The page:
soviet posters from the chernobyl ruins

After the Cherobyl nuclear disaster in 1986, a Zone of Alienation (The Zone) was established in the vicinity of the Chernobyl nuclear power plant. Humans were evacuated by the Soviet military and never allowed to return. But The Zone is not entirely abandoned: it’s been re-inhabited by wolves, badgers, moose, and foxes – all species that had gone extinct in The Zone long ago…

Despite its name, the Korean Demilitarized Zone (DMZ) is the most militarized place on the planet. Like a long jagged scar, it traces a path from the Yellow Sea to the Sea of Japan, splitting the Korean Peninsula into Communist North and Capitalist South. Humans are wary of entering the 2.5 mile-wide gap between the two countries: towns, villages, farms, and factories were all abandoned in the wake of the Korean War. But animal and plant life are less apprehensive: today the area is one of the most biodiverse regions in North-East Asia. There are even claims that locally-extinct Siberian Tigers have re-colonized the DMZ…

In 1962, life in the mining town of Centralia, Pennsylvania changed forever. A small fire spread to a coal-strip mine. Like a metastasizing tumor, the fire spread beneath the city, following veins of anthracite coal. Smoldering pits began opening up across the city, swallowing up homes, animals, people. In a town of devout protestants, it didn’t take much convincing for the inhabitants to correctly interpret the metaphor of fire and brimstone, and Centralia was abandoned. A half century later, grasses poke up through cracks in asphalt roads, frogs lay eggs in gutted churches, and deer stroll confidently down Main Street in the middle of the day…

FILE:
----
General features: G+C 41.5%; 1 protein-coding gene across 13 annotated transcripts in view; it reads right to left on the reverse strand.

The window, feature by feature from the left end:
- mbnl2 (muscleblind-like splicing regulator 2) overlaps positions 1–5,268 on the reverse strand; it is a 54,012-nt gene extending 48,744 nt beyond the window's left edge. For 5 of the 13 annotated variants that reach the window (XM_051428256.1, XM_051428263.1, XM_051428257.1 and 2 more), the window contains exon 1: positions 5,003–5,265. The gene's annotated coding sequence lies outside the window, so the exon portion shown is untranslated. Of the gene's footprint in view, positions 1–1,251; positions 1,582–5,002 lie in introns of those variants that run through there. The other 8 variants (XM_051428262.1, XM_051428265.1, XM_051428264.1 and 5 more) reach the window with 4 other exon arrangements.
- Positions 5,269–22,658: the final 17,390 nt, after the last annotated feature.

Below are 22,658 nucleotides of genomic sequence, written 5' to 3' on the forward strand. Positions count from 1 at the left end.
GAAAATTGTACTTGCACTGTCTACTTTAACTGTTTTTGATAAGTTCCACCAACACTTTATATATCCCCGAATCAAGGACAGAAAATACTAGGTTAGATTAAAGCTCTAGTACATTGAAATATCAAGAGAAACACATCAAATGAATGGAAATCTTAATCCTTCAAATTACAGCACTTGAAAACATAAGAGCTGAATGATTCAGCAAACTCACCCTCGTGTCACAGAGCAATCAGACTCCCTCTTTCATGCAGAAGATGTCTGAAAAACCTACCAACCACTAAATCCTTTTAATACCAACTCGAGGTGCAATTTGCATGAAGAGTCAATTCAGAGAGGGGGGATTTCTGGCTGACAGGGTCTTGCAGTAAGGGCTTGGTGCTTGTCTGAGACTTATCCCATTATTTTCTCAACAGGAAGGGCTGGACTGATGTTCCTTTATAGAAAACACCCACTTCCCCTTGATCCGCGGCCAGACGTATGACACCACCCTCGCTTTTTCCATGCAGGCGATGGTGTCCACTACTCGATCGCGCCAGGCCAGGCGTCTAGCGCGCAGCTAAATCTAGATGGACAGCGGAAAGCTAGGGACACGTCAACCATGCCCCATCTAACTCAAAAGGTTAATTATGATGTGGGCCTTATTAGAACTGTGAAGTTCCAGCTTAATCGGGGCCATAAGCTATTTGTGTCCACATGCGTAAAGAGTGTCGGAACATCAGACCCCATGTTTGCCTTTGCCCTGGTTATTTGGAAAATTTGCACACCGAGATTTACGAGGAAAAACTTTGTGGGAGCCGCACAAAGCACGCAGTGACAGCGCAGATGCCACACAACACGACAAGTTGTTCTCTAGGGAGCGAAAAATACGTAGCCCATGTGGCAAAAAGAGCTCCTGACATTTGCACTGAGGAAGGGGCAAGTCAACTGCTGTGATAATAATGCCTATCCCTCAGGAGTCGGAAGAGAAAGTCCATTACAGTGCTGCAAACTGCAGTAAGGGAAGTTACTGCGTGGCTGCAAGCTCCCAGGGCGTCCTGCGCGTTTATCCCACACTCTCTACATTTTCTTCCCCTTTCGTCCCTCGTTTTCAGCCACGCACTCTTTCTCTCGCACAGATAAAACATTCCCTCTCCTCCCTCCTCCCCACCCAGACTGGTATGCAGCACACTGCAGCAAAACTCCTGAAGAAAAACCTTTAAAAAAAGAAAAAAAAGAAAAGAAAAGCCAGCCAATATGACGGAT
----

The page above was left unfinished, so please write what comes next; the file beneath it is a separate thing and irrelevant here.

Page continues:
The United Nations Buffer Zone separates Turkish Northern Cyprus from its Southern (Greek) neighbor. Established following the Turkish invasion of Northern Cyprus and subsequent displacement of Greeks from the northern half of the island, it’s much more permeable than the Korean DMZ or The Ukrainian Zone of Alienation. Despite a limited human presence, animal and plant life still flourish: in a region that’s been victimized by human civilization longer than anywhere else on the planet, this twisted strip of land has been allowed to return to nature…

Each of these are examples of “involuntary parks,” created unintentionally by humans as the result of war, conflict, and industrial catastrophe. During my itinerant mid-20’s, I happened to stumble across all of these places. Nowhere in the world is free from human influence: even the most “virgin” forests have been radically transformed by humanity over the past hundred thousand years: where are the mammoths, mastodons, and sabre-tooth tigers? The special thing about involuntary parks is that they admit to having been influenced by mankind – this is a kind of honesty you don’t experience in Yosemite, Yellowstone, or the Grand Canyon – all places that despire their beauty have nonetheless been subjected to dramatic human alteration.

As the coronavirus suppresses economic activity across the world, we’re entering a phase when the entire planet is being turned into a (temporary) involuntary park. The skies over China are clearing of smog, the rivers are de-acidifying, there are fewer cars on the street and planes in the air… I’m not sure if this is a good thing or a terrible thing, but hopefully it makes you pause to think, like it made me.

ruins of ishinomaki